My feelings on the whole "Death of the Author" mindset is a bit complicated. I personally believe that you should keep what the author intended in mind... But you should also keep in mind that sometimes what an author intended and what an author wrote can be very different things.

                          To use some low-hanging fruit as an example... Stephenie Meyer intended to write a story about a charming gentlemanly vampire falling in love with a shy unremarkable modest average girl. What we GOT was... Well... I think everybody knows what we got with Twilight.

                          Lucy Darling - Like I said, I'm really really REALLY not trying to be mean, and I'm sorry that this is making you uncomfortable. I personally figure that Jenna will never know about this thread (because frankly she's got better things to do than worry about some guy on the internet not liking something she wrote) and that's why I've been a broken record in saying "Nothing against the authors". Just me talking about my thoughts on some fiction, and hopefully getting others talking too.

                          Anyway, now I'm going to post my thoughts on the the Introduction Section Fiction, on page 18.

                          I admit, I'll be going in super blind for some of these, since once I got past the intro fiction and got to the book itself I mostly navigated via bookmark, which jumps most of the intro fictions. One consequence is that I'd actually forgotten how short most of these were. One page fictions, I should be able to talk about in one post rather than break it into pieces.


                          Disclaimer: I'll huff, grump, and defend my position, but if you're having fun I'll never say you're doing it wrong.

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                          • #58
                            Gonna keep this short. I am also an overly-pedantic English major. While I'm not always partial to Ms. Moran's work, my opinions on this piece run far more toward agreement with those of Ghosthead, TCA, and Lucy Darling. There are a lot of problems with this critique.


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                            • #59
                              So, we open with the iconic Night Caste, Novia Claro.

                              Originally posted by Page 18
                              Wind at her back, Novia Claro raced across the rooftops of Nexus, her boots making no sound as they slid across the worn mud-brick. The crumbling remnants of Old Hollow stuck out like boulders in a sea of gems—great towers of clay and earth watching over the brightly colored market awnings like sentinels. Novia bounded past them like a swift hare, letting the wind guide her as she leapt from one rooftop to the next with supernatural grace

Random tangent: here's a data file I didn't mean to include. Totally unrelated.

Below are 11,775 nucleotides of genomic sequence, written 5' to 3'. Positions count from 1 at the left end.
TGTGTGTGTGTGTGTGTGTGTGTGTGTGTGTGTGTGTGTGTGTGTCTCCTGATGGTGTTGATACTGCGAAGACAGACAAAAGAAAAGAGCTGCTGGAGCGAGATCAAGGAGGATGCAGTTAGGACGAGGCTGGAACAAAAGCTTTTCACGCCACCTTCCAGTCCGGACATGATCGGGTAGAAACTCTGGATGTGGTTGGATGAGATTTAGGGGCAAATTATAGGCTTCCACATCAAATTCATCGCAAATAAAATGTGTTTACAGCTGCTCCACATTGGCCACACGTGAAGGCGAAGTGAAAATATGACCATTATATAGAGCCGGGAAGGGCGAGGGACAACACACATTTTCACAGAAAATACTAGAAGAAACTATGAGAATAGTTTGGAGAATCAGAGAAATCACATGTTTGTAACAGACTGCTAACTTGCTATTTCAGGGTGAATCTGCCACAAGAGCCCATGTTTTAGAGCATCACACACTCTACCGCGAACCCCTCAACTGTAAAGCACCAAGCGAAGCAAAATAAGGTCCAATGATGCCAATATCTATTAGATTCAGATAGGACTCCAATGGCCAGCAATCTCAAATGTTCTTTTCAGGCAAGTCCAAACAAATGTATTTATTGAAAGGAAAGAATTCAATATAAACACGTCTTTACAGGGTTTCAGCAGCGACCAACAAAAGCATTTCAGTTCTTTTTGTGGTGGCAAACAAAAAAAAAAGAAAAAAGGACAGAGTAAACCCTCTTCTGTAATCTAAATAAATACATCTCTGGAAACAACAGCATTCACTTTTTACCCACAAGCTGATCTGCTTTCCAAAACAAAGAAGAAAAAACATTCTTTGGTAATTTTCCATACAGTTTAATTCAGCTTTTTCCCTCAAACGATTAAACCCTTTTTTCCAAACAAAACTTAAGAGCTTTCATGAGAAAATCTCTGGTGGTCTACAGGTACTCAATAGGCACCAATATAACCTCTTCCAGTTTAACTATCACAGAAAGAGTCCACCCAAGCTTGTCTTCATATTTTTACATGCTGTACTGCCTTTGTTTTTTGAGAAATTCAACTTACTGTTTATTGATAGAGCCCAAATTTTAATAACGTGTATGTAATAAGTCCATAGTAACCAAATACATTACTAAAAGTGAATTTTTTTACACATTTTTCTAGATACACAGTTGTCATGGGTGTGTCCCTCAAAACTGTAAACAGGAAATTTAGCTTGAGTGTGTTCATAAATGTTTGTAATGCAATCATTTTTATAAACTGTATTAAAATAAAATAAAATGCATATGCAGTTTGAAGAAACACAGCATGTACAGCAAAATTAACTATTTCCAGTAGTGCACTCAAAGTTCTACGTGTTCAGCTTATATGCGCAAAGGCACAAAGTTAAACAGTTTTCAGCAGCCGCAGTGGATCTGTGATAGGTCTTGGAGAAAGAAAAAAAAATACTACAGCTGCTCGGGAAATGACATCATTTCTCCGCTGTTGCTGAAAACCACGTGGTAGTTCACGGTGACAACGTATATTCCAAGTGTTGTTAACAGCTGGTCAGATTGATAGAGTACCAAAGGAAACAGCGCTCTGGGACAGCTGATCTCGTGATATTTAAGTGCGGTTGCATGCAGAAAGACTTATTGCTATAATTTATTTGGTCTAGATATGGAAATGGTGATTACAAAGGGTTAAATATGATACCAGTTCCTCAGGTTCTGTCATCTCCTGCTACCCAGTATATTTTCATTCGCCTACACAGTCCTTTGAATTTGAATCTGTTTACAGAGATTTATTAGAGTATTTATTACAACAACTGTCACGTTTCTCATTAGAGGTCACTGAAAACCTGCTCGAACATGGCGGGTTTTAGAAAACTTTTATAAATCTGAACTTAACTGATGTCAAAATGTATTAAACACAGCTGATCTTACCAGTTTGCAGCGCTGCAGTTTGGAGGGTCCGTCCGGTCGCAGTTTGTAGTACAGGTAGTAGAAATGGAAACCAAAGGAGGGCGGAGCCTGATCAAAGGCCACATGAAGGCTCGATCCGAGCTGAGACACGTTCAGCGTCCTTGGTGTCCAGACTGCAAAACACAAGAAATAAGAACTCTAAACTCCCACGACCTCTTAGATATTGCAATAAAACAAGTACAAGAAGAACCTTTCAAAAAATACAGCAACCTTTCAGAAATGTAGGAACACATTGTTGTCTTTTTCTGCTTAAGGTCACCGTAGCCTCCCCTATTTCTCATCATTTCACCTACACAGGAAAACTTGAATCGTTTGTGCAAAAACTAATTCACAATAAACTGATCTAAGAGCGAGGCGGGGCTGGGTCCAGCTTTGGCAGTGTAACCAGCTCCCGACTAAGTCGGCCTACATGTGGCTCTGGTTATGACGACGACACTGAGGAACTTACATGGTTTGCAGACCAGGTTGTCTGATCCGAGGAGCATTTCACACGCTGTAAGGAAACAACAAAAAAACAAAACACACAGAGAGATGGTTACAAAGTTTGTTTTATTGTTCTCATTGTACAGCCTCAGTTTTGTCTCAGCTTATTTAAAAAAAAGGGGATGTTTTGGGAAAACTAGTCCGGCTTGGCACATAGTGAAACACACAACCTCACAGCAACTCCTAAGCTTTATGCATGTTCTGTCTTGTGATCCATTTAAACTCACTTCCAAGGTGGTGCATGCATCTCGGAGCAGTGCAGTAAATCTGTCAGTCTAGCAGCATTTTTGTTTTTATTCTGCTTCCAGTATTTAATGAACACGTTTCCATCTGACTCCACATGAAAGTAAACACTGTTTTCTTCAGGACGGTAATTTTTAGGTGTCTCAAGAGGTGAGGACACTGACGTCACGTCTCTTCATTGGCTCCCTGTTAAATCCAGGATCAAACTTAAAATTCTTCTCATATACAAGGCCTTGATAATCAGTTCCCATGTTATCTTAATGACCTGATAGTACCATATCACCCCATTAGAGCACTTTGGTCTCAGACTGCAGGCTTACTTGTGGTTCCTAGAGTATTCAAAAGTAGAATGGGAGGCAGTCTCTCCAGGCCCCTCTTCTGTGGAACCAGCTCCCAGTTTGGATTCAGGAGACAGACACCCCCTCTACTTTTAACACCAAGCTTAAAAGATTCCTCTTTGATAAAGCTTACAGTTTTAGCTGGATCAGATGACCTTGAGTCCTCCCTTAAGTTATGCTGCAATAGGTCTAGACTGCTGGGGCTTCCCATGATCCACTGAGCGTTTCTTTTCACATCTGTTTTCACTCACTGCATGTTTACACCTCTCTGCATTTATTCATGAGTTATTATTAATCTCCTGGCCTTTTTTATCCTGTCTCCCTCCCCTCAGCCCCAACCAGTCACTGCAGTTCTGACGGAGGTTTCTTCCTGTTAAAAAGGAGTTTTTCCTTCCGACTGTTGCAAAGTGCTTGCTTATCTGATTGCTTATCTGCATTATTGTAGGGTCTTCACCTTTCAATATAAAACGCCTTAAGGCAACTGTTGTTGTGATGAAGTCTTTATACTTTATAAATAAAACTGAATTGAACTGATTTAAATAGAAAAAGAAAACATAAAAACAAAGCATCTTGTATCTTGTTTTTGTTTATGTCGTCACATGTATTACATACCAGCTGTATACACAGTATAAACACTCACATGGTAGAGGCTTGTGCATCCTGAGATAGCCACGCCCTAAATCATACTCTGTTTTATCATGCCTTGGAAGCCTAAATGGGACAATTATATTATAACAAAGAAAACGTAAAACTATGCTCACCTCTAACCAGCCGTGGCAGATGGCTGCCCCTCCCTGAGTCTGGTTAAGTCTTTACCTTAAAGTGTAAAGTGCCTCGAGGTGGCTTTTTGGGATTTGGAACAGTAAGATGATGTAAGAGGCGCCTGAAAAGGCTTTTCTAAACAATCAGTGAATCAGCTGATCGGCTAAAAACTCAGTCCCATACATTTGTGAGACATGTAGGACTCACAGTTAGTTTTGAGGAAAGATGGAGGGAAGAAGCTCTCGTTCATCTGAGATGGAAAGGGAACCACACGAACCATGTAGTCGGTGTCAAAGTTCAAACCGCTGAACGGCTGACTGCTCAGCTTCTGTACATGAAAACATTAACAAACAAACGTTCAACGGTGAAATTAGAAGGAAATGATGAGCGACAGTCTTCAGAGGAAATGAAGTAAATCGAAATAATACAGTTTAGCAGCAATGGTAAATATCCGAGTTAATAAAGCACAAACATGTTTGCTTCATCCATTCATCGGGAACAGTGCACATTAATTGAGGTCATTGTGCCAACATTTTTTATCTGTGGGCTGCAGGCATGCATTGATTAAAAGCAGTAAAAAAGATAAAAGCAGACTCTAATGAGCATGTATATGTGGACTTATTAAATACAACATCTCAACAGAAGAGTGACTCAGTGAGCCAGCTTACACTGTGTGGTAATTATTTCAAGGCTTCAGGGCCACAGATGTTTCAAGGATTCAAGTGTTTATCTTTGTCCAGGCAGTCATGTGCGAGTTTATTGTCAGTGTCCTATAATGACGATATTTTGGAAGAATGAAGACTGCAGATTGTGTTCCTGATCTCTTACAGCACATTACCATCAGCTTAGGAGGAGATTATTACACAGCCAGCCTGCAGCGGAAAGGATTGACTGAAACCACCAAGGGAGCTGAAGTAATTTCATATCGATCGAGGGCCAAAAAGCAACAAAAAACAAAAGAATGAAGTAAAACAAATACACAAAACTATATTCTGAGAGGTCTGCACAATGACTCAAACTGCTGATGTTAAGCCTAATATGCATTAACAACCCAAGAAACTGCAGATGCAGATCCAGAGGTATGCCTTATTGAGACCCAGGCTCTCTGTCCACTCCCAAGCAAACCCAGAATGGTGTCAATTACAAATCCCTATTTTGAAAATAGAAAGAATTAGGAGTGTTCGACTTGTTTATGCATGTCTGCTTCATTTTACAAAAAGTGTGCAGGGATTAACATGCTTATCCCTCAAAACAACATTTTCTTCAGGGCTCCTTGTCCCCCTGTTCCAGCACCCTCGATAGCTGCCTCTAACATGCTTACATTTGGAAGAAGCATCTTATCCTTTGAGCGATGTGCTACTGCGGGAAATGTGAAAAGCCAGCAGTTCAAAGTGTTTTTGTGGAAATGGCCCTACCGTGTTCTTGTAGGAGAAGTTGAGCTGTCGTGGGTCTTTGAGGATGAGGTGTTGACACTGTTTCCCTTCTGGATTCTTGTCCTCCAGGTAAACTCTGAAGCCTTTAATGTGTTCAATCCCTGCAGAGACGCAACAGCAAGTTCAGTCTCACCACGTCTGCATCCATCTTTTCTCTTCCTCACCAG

Alright, we've got some nice descriptors, both conveying the feeling Novia gets when jumping across the Nexus rooftops, and how Novia herself can motor when she pushes herself.

                              The next paragraph is Novia musing about how Nexus is her city, how she's been down every street, visited every district, and how she's been inside most every establishment, "whether by invitation, clever ruse, or brute force". Novia has her fingers in most every organization, playing them for gain, and using her resources to protect her home.

                              While she's having her Internal Monologue, she approaches her destination, a warehouse at the harbor.

                              It didn’t take long for her to reach the barely-standing warehouse at harbor’s edge, padding across the thatched roof like a great cat. The building was supported more by
                              the stacks of crates inside than the original structure, but the westernmost side provided a suitable perch as she crouched low to survey the goings-on of the harbor below
                              You know, I actually am rather digging some of the descriptive language being used here. Wish I had a chart of who wrote what section.

                              So then, Novia spots the object of interest. A trade ship flying Realm colors had only just now docked, and Novia wants a look. Novia gets her Assassin's Creed on by slipping into a group of dockhands, scoping the security of the ship. One lone watchman, puffing on a pipe.

                              We get a peek at Novia's mindset as she makes her plan. She knows full well how to get into places (via keeping her head down and looking like she belongs there) but it appears in this case she has a playful side, where she basically shows off by ghosting past the guard by using the smoke from his pipe as cover.